I’ve been going to the gym lately which is torture and I hate it. I am sore everywhere. I don’t understand why anyone finds it pleasurable to go there, but I do understand not wanting the body of a 70 year old when I’m 35, so I force myself. Anyway, while I was wheezing and sputtering on the treadmill yesterday I was inspired to write a challenge question, which I humbly present to you now. Winner gets a Math Guide.
Note: Figure not drawn to scale.
The flat running surface on a certain treadmill is 5 feet long (delineated by the dashed lines in the figure). Two wheels, each with radius 4 inches, keep the belt moving smoothly as the user runs. Someone painted a yellow stripe across the belt because reasons. Mike counts the number of times he sees the yellow stripe while he runs to try to distract himself from the agony inherent in the activity. If he crosses the yellow stripe 1111 times in 20 minutes, what is his average speed over that time, in miles per hour? Round your answer to the nearest tenth.
Put your answers in the comments. First correct, non-anonymous answer wins Full contest rules here.
UPDATE: Jayce got it first, and a book is merrily making its way to his abode. The solution is now posted below the cut.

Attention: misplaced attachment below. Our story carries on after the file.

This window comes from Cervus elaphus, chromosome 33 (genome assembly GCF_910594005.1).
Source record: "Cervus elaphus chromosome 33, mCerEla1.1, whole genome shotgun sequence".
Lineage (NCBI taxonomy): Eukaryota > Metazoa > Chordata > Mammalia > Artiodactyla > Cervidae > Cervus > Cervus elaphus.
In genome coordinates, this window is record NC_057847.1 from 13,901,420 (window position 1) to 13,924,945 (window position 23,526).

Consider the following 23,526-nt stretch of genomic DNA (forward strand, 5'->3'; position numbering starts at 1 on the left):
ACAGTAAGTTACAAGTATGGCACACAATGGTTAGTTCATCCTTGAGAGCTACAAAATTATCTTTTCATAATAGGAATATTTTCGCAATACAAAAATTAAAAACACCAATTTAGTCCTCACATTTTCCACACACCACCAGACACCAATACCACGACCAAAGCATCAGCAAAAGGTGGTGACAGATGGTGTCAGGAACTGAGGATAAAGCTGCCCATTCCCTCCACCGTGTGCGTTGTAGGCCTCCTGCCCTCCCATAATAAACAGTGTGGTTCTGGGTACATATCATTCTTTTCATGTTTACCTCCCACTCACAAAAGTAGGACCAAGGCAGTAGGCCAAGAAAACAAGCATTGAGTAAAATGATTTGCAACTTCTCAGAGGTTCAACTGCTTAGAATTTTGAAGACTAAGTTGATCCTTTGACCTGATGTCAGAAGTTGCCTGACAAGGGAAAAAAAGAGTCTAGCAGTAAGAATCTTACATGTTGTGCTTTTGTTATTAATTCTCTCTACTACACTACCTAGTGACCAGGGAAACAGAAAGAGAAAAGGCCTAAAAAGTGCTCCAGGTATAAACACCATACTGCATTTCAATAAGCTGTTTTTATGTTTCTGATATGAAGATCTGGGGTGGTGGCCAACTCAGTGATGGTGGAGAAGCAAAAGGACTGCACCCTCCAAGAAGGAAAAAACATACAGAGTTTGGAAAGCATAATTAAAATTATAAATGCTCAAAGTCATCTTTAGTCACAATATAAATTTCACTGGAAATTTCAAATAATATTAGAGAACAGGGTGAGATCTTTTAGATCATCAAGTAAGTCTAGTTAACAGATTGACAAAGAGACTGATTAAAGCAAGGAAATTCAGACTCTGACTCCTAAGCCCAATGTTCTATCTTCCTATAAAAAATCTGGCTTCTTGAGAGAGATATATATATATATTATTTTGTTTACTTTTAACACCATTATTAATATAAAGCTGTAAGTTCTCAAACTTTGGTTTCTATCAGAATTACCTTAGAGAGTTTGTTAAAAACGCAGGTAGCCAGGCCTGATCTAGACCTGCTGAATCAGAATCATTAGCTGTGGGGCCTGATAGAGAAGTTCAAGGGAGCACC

The first thing we need to do is figure out how long the belt is. It’s a loop, basically, that has 2 straight sides, and two semicircular sides.
The straight sides are 5 feet long. That’s easy. The radius of each semicircular part is 4 inches, which means we need to convert to feet or we’re going to be in big trouble.
4 inches = 1/3 foot. The semicircular arc on each side, then, will be half the circumference of a circle with radius 1/3 foot. C = 2πr = (2/3)π. Since each side is only half the circle, each side is (1/3)π. Like so:
If we want to know how far I ran in 20 minutes, we now have the information necessary to figure it out.
If I saw the stripe 1111 times, that means I travelled 1111(10 + (2/3)π) feet. That’s roughly 13436.9 feet, but of course we should keep our numbers precise until the final step.
To convert to miles, divide the above result by the number of feet in a mile, 5280:
So that’s how far I ran in 20 minutes. At this point, I should come clean and admit that when I go to the gym, I don’t usually make it that far in 20 minutes. But I’m getting closer.
To get a speed in miles per hour, we need to multiply that by 3, since 20 minutes is only 1/3 of an hour:
There you have it. Rounded to the nearest tenth, that’s a speed of 7.6 miles per hour.
Or it could be 7.5 mph, if you round before the final product.
🙂 We don’t round before the final product in this house.
Thanks, that’s good to know.
You got it! Email me your shipping address (mike at pwnthesat.com) and I’ll send you a math guide. I’ll post the solution when I get a minute to draw the diagrams. 🙂
Thank you. I really appreciate it! I’m looking forward to working through your book, because I’m taking the PSAT in a couple of months. I’m sending you an email now.